Tatsuya Tsuboi’s bronze medal at the world junior championships in Tallinn, Estonia on April 16 was the culmination of a long climb back to relevance after years of struggle with injuries and disappointing results.
The 19-year-old Tsuboi was the Japan junior champion back in the 2018-19 season, when he scored a narrow victory over Shun Sato. It appeared then that he was on his way to joining skating’s elite ranks. However, his career did not continue on an upward trajectory after that, but went in the other direction.
After finishing seventh at the Japan Championships that season, Tsuboi struggled to 14th place at the world juniors and then slipped off the grid. He received no Junior Grand Prix assignment in the following three seasons, having failed to impress the Japan Skating Federation in test skates.
Tsuboi’s only results of note in recent years came at the Japan juniors in the 2019-20 season, where he came in fourth, and in 2020-21, when he was seventh.
In a testament to his tenacity, Tsuboi continued skating despite his obstacles. Other skaters might have decided to retire, but Tsuboi forged on.
Demonstrating His Ability
Tsuboi’s renaissance began this season with a second-place showing behind Kao Miura at the Japan juniors. He then placed a respectable ninth at the Japan Championships in December, won the junior men’s title at the Bavarian Open in February, came in second behind Kazuki Tomono in the senior men’s category at the Coupe du Printemps in March, before capping off his season with the bronze at the world juniors.
One of the most popular skaters among his peers, Tsuboi, a sophomore in the school of Global Human Sciences at Kobe University, is also a gentleman.
I still remember something that happened one year at the annual junior camp at Chukyo University outside Nagoya. Ice Time was standing in the lobby of the National Training Center when a group of junior skaters walked past me. I recognized Tatsuya and said hello, but he had turned to speak to someone else at that moment and didn’t see me.
As the group walked away, one of the junior skaters told him what had just happened. Tsuboi then turned around and walked back across the lobby to speak to me. I will always remember that. It showed me that he had respect for others.
From that moment on, I always wanted to see Tsuboi succeed because I knew he was a good kid.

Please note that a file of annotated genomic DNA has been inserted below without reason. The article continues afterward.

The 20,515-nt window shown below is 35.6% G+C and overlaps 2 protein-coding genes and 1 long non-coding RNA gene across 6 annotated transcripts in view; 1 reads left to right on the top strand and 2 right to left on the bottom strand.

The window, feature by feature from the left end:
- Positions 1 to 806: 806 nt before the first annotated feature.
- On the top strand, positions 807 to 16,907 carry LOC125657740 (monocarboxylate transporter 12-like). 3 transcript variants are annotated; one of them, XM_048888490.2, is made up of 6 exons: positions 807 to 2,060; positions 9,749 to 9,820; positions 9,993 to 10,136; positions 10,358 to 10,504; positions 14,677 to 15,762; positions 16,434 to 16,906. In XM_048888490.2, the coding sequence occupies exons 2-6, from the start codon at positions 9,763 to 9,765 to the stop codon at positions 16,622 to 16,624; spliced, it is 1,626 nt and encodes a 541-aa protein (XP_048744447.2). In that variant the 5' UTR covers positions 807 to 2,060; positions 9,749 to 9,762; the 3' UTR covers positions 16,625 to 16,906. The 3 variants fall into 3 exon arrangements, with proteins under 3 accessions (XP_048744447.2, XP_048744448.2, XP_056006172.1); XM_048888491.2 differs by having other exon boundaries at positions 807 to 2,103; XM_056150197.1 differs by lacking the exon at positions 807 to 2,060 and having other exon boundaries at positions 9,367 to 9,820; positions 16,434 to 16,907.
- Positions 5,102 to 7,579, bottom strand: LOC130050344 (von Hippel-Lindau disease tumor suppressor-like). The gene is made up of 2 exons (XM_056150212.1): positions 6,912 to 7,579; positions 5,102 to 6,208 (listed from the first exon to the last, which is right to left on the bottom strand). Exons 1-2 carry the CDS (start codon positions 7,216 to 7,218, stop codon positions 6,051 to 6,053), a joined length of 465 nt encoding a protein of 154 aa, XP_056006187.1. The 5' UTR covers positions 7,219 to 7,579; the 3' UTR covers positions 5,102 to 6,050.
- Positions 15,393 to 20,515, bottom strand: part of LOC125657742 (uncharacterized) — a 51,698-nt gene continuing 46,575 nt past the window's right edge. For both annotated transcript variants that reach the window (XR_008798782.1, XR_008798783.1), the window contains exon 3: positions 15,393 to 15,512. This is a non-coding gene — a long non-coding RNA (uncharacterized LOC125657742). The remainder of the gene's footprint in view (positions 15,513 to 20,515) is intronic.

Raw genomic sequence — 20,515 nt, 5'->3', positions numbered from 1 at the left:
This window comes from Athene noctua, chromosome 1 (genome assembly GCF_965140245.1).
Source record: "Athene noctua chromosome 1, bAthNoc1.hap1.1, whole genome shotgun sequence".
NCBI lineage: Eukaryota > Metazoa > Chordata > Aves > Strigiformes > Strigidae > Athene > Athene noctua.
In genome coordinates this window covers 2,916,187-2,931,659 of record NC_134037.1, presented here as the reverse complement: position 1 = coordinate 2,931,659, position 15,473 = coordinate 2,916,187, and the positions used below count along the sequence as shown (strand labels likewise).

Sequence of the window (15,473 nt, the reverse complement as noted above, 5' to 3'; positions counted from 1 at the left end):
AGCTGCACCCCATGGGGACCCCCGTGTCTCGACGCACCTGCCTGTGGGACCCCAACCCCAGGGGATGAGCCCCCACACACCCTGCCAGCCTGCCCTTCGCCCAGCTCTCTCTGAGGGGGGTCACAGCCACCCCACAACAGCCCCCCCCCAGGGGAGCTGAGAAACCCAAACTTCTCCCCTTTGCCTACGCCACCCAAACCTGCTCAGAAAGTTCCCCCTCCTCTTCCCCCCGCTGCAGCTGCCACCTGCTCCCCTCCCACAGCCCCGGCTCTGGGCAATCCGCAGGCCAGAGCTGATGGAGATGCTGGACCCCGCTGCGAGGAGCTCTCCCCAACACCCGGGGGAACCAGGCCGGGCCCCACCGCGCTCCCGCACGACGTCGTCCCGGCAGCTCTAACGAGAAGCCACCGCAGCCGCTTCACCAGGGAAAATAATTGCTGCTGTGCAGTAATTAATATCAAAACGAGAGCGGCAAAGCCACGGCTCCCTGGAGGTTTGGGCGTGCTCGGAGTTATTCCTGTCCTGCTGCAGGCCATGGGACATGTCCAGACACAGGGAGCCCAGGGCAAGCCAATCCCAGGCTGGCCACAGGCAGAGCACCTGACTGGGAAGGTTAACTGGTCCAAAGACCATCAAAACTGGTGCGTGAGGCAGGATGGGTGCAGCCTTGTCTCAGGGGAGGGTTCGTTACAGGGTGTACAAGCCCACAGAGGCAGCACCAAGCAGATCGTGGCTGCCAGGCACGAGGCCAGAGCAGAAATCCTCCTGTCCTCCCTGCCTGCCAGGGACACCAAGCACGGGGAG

Working with Coach Nakano
A native of Okazaki, Aichi Prefecture, Tsuboi trains alongside world champion Kaori Sakamoto and Four Continents titlist Mai Mihara under Sonoko Nakano in Kobe. He credits the veteran mentor for helping him turn his career around.
“After entering university, I practiced hard under Coach Nakano from April until August, which led to the Japan Championships, the latter half of this season, and this time,” Tsuboi stated in Tallinn after the free skate.
“Coach Nakano told me that this is my time to show my improvement,” Tsuboi commented after finishing fifth in the short program last Thursday.
Tsuboi acknowledged that practicing with Sakamoto and Mihara has had a positive impact on him.
“Mihara-san at the Four Continents and Sakamoto-san at the Olympics, I was always influenced by both of them,” Tsuboi continued. “I have learned a lot from training with them.”
After the short program, Tsuboi revealed that he had another obstacle to overcome before traveling to Estonia.
“After Luxembourg (site of the Coupe du Printemps) I was in close contact with somebody who had COVID, so I had to quarantine for one week and was unable to practice,” Tsuboi said. “I had to try to overcome this. I was able to run during this time though.”
A Close Friendship with Yokoi
Yuhana Yokoi, who is two-and-a-half years older, is one of Tsuboi’s best friends in the skating community. After he claimed the bronze at the world juniors, she posted the following message on Twitter with photos of them together over the years: “Congratulations, Tatsu-chan. I admire Tatsu-chan, who has experienced injuries and taking exams and is also skating.”
In an appearance on the “Ice Time Podcast” in 2020, Yokoi discussed her friendship with Tsuboi.
“Tatsuya Tsuboi is a skater I have known since we were really young,” Yokoi said. “I have been friends with him for the longest time. Originally, I was friends with his older sister. It has been about 10 years since I have known him.
“I would say we are good childhood friends,” Yokoi continued. “I was really happy when I was able to win the Japan Junior Championships with him in 2018. I usually call him Ta-chan.”
Motivation to Improve
Tsuboi, who landed a quad salchow and six clean triples in his free skate, admitted that he was stunned by the quadruple lutz of gold medalist Ilia Malinin of the United States and became motivated to increase his own jump arsenal.
“It was amazingly powerful when viewed live,” Tsuboi stated about Malinin. “Now I can only jump the salchow, but by participating in the world juniors, I got the desire to learn toe loops, loops and other types of quads.”
Tsuboi understands that competing against his fellow Japanese skaters, who have incredible credentials, won’t be easy, but is prepared for the challenge.
“As for moving up to the senior level, there are lots of strong skaters in Japan such as Yuzuru Hanyu, Shoma Uno, Yuma Kagiyama, so I really have to practice hard and be ready to compete at that level against those top skaters as well as international skaters.”
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Author: Jack Gallagher